"I wish to record the deep debt which in common with all Homeric archaeologists I owe to a great figure, forgotten to-day in some quarters and in others the object of an ill-informed contempt. To Wilhelm Dorpfeld, the coadjutor of Schliemann in his later years and long associated with the German Archaeological Institute in Athens, scholars owe not only that basic elucidation of the sites of Tiryns and Troy which ensured their further fruitful exploration, but the establishment of rigidly scientific standards in the business of excavation, an innovation which has preserved for us untold treasures all over the Aegaean area. That in later years he became the exponent of many wild theories is true but irrelevant and does not diminish our debt. In his own realm his work, as those testify who have had access to the daily records of his digs, was as nearly impeccable as anything human can be. . . . "

This is an evaluation of Dorpfeld as an archaeologist from the hand of a scholar who did not follow the lonely scholar on his "wild theories." The archaeological work that brought him to his theories was impeccable; and his theories were wild mainly because he did not make the final step and free the Greek archaeology and chronology from the erroneous Egyptian timetable. The contemporaneity of the Mycenaean and early Geometric wares, if true, contains the clue to the removal of the last argument for the preservation of the Dark Ages between the Mycenaean and the Greek periods of history.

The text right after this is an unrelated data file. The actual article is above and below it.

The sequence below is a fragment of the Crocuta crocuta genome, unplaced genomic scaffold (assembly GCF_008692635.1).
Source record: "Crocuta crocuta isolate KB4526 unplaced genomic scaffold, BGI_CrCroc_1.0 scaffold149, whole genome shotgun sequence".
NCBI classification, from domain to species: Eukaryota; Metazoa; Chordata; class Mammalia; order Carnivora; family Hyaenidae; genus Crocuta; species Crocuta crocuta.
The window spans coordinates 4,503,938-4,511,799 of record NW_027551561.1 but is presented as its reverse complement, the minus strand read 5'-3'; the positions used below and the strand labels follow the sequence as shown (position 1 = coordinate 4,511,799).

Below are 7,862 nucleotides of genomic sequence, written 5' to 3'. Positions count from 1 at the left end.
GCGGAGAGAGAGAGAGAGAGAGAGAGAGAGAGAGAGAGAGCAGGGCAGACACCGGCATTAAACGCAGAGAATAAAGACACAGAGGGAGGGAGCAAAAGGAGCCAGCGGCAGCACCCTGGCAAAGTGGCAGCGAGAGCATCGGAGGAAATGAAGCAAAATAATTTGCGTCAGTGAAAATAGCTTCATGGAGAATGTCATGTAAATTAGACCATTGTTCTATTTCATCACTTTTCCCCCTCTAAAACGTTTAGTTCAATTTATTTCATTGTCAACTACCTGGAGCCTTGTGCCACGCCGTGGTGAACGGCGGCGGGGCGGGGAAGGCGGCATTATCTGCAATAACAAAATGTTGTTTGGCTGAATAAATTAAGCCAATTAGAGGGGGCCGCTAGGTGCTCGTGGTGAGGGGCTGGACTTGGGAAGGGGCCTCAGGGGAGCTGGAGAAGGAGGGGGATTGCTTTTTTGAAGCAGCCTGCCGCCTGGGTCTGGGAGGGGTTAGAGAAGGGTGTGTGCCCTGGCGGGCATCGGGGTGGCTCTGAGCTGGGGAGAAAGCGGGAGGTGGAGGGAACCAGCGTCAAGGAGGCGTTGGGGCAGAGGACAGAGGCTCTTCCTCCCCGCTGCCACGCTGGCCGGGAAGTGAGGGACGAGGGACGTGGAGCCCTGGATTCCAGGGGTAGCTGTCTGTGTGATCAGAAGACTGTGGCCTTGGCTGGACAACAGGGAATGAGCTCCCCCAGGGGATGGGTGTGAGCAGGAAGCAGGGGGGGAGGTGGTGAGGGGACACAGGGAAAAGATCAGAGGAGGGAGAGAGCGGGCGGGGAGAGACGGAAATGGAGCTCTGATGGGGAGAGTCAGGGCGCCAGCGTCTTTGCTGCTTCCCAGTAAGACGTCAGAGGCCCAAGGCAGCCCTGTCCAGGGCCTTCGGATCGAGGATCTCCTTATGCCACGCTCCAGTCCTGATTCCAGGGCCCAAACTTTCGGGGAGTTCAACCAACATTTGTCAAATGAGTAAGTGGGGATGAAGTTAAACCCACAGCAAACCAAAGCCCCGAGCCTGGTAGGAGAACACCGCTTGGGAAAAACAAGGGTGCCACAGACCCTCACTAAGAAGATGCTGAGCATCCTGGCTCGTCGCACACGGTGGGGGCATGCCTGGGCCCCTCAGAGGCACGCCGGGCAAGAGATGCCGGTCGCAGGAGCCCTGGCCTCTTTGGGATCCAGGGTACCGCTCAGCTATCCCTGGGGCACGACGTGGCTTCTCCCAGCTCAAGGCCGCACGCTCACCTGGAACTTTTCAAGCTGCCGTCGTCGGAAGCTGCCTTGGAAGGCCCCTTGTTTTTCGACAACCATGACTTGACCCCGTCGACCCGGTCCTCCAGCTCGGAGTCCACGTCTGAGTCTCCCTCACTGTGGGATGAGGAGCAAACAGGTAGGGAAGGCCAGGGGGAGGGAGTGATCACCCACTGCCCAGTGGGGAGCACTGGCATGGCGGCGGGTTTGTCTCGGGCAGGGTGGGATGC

1. U. Kohler, Athenische Mitteilungen, III (1878), 1-13.
2. W. Helbig, Das Homerische Epos, aus den Denkmalern erlautert (Leipzig, 1887).
3. A. Furtwangler and G. Loschcke, Mykenische Vasen (Berlin, 1886), p. ix.
4. Odyssey, IV, 615-19.
5. W. Dorpfeld, Homers Odyssee, die Wiederherstellung des Ursprunglichen Epos (Munich, 1925),I, 304ff.
6. Ibid., p. 314ff.
7. See G. A. Wainwright in Annals of Archaeology and Anthropology (Liverpool, 1914), VI, 24-83.
8. "Dieser geometrische Stil sei uralt, habe vor und neben der mykenischen Kunst bestanden und sei auch durch diese nicht verdrangt worden." W. Dorpfeld, Alt-Olympia (Berlin, 1935), 1, 12.
9. Olympia. Die Ergebnisse der von dem Deutschen Reich veranstalteten Ausgrabungen, ed. E. Curtias and F. Adler, 10 vols. (Berlin, 1890-97).
10. A. Furtwangler, "Das Alter des Heraion und das Alter des Heiligtums von Olympia," Sitzungsberichte der Philosophisch-Philologischen Klasse der Koniglich Bayerischen Akademie der Wissenschaften, 1906, reprinted in Kleine Schriften (Munich, 1912).
11. Dorpfeld, Aft-Olympia, I, 12.
12. E. A. Gardner, Ancient Athens (New York, 1902), pp. 157-58.
13. In Ages in Chaos III ("Ramses II and His Time") the identity of the Nineteenth and the Twenty-sixth Dynasties will be documented.